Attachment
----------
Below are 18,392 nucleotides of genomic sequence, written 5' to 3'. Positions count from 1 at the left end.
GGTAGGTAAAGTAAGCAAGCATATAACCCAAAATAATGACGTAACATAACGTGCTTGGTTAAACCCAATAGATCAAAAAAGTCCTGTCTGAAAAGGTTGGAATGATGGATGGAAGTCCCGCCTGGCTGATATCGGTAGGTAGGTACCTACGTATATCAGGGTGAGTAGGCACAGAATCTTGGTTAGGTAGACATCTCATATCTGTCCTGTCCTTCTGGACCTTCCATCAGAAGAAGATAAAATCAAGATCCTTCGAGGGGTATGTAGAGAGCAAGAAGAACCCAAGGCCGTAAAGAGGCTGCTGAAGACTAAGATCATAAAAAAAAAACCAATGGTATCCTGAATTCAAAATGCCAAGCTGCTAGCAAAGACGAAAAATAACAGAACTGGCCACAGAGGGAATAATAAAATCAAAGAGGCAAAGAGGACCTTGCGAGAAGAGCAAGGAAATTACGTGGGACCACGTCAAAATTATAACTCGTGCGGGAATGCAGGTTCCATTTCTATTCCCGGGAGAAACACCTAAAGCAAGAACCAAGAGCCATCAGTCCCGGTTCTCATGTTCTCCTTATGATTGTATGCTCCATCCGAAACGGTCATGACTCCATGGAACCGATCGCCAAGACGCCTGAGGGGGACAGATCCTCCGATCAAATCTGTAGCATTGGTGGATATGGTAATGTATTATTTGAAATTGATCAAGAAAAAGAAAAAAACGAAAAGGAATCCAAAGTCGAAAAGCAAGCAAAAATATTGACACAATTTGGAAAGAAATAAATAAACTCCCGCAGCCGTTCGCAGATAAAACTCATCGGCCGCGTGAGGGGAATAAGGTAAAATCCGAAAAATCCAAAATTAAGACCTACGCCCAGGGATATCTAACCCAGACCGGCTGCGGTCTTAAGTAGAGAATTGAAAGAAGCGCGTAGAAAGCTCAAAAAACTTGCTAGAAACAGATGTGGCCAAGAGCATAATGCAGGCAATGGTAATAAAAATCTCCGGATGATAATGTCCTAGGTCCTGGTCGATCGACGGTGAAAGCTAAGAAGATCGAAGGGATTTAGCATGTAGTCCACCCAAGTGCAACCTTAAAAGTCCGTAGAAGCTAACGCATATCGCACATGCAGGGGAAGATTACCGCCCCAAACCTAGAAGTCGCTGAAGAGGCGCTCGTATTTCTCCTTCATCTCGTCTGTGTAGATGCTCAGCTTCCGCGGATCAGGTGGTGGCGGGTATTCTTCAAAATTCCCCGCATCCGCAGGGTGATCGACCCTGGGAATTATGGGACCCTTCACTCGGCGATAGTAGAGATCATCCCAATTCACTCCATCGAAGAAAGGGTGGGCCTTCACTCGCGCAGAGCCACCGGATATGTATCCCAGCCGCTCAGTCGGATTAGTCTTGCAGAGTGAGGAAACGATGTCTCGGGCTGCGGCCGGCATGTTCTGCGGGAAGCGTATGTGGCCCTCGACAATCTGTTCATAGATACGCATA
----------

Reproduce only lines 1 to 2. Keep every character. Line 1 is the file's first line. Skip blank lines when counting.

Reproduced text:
Below are 18,392 nucleotides of genomic sequence, written 5' to 3'. Positions count from 1 at the left end.
GGTAGGTAAAGTAAGCAAGCATATAACCCAAAATAATGACGTAACATAACGTGCTTGGTTAAACCCAATAGATCAAAAAAGTCCTGTCTGAAAAGGTTGGAATGATGGATGGAAGTCCCGCCTGGCTGATATCGGTAGGTAGGTACCTACGTATATCAGGGTGAGTAGGCACAGAATCTTGGTTAGGTAGACATCTCATATCTGTCCTGTCCTTCTGGACCTTCCATCAGAAGAAGATAAAATCAAGATCCTTCGAGGGGTATGTAGAGAGCAAGAAGAACCCAAGGCCGTAAAGAGGCTGCTGAAGACTAAGATCATAAAAAAAAAACCAATGGTATCCTGAATTCAAAATGCCAAGCTGCTAGCAAAGACGAAAAATAACAGAACTGGCCACAGAGGGAATAATAAAATCAAAGAGGCAAAGAGGACCTTGCGAGAAGAGCAAGGAAATTACGTGGGACCACGTCAAAATTATAACTCGTGCGGGAATGCAGGTTCCATTTCTATTCCCGGGAGAAACACCTAAAGCAAGAACCAAGAGCCATCAGTCCCGGTTCTCATGTTCTCCTTATGATTGTATGCTCCATCCGAAACGGTCATGACTCCATGGAACCGATCGCCAAGACGCCTGAGGGGGACAGATCCTCCGATCAAATCTGTAGCATTGGTGGATATGGTAATGTATTATTTGAAATTGATCAAGAAAAAGAAAAAAACGAAAAGGAATCCAAAGTCGAAAAGCAAGCAAAAATATTGACACAATTTGGAAAGAAATAAATAAACTCCCGCAGCCGTTCGCAGATAAAACTCATCGGCCGCGTGAGGGGAATAAGGTAAAATCCGAAAAATCCAAAATTAAGACCTACGCCCAGGGATATCTAACCCAGACCGGCTGCGGTCTTAAGTAGAGAATTGAAAGAAGCGCGTAGAAAGCTCAAAAAACTTGCTAGAAACAGATGTGGCCAAGAGCATAATGCAGGCAATGGTAATAAAAATCTCCGGATGATAATGTCCTAGGTCCTGGTCGATCGACGGTGAAAGCTAAGAAGATCGAAGGGATTTAGCATGTAGTCCACCCAAGTGCAACCTTAAAAGTCCGTAGAAGCTAACGCATATCGCACATGCAGGGGAAGATTACCGCCCCAAACCTAGAAGTCGCTGAAGAGGCGCTCGTATTTCTCCTTCATCTCGTCTGTGTAGATGCTCAGCTTCCGCGGATCAGGTGGTGGCGGGTATTCTTCAAAATTCCCCGCATCCGCAGGGTGATCGACCCTGGGAATTATGGGACCCTTCACTCGGCGATAGTAGAGATCATCCCAATTCACTCCATCGAAGAAAGGGTGGGCCTTCACTCGCGCAGAGCCACCGGATATGTATCCCAGCCGCTCAGTCGGATTAGTCTTGCAGAGTGAGGAAACGATGTCTCGGGCTGCGGCCGGCATGTTCTGCGGGAAGCGTATGTGGCCCTCGACAATCTGTTCATAGATACGCATA